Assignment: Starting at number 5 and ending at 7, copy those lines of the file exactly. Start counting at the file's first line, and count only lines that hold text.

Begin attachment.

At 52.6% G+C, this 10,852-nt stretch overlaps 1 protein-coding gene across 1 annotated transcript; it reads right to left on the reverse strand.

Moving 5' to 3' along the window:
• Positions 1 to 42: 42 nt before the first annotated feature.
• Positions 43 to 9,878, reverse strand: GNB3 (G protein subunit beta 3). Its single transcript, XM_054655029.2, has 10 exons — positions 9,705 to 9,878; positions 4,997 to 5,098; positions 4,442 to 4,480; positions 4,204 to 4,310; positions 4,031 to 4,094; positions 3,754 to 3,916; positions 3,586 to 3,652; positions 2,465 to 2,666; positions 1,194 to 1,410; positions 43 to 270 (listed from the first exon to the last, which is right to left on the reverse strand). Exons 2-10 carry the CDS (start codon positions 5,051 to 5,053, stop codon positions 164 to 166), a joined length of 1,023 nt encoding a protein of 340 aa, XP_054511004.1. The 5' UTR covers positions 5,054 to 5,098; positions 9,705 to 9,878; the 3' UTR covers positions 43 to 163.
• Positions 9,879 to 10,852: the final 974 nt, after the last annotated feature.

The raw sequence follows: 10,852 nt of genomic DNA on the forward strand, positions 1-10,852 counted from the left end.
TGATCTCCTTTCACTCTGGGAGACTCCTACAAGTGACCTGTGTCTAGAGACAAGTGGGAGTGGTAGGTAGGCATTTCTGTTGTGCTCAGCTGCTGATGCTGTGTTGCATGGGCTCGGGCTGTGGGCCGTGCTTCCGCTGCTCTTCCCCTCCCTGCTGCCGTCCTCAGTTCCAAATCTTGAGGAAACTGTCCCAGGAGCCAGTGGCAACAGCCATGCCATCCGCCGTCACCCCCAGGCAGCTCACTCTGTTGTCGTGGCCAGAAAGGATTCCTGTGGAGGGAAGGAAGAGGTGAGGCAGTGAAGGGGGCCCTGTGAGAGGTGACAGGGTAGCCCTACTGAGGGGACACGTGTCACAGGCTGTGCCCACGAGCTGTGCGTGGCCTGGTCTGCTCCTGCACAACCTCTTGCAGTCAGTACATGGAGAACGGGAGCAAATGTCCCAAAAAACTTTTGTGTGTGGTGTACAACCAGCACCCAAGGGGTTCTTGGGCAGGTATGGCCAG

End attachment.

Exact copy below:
• Positions 9,879 to 10,852: the final 974 nt, after the last annotated feature.

The raw sequence follows: 10,852 nt of genomic DNA on the forward strand, positions 1-10,852 counted from the left end.
TGATCTCCTTTCACTCTGGGAGACTCCTACAAGTGACCTGTGTCTAGAGACAAGTGGGAGTGGTAGGTAGGCATTTCTGTTGTGCTCAGCTGCTGATGCTGTGTTGCATGGGCTCGGGCTGTGGGCCGTGCTTCCGCTGCTCTTCCCCTCCCTGCTGCCGTCCTCAGTTCCAAATCTTGAGGAAACTGTCCCAGGAGCCAGTGGCAACAGCCATGCCATCCGCCGTCACCCCCAGGCAGCTCACTCTGTTGTCGTGGCCAGAAAGGATTCCTGTGGAGGGAAGGAAGAGGTGAGGCAGTGAAGGGGGCCCTGTGAGAGGTGACAGGGTAGCCCTACTGAGGGGACACGTGTCACAGGCTGTGCCCACGAGCTGTGCGTGGCCTGGTCTGCTCCTGCACAACCTCTTGCAGTCAGTACATGGAGAACGGGAGCAAATGTCCCAAAAAACTTTTGTGTGTGGTGTACAACCAGCACCCAAGGGGTTCTTGGGCAGGTATGGCCAG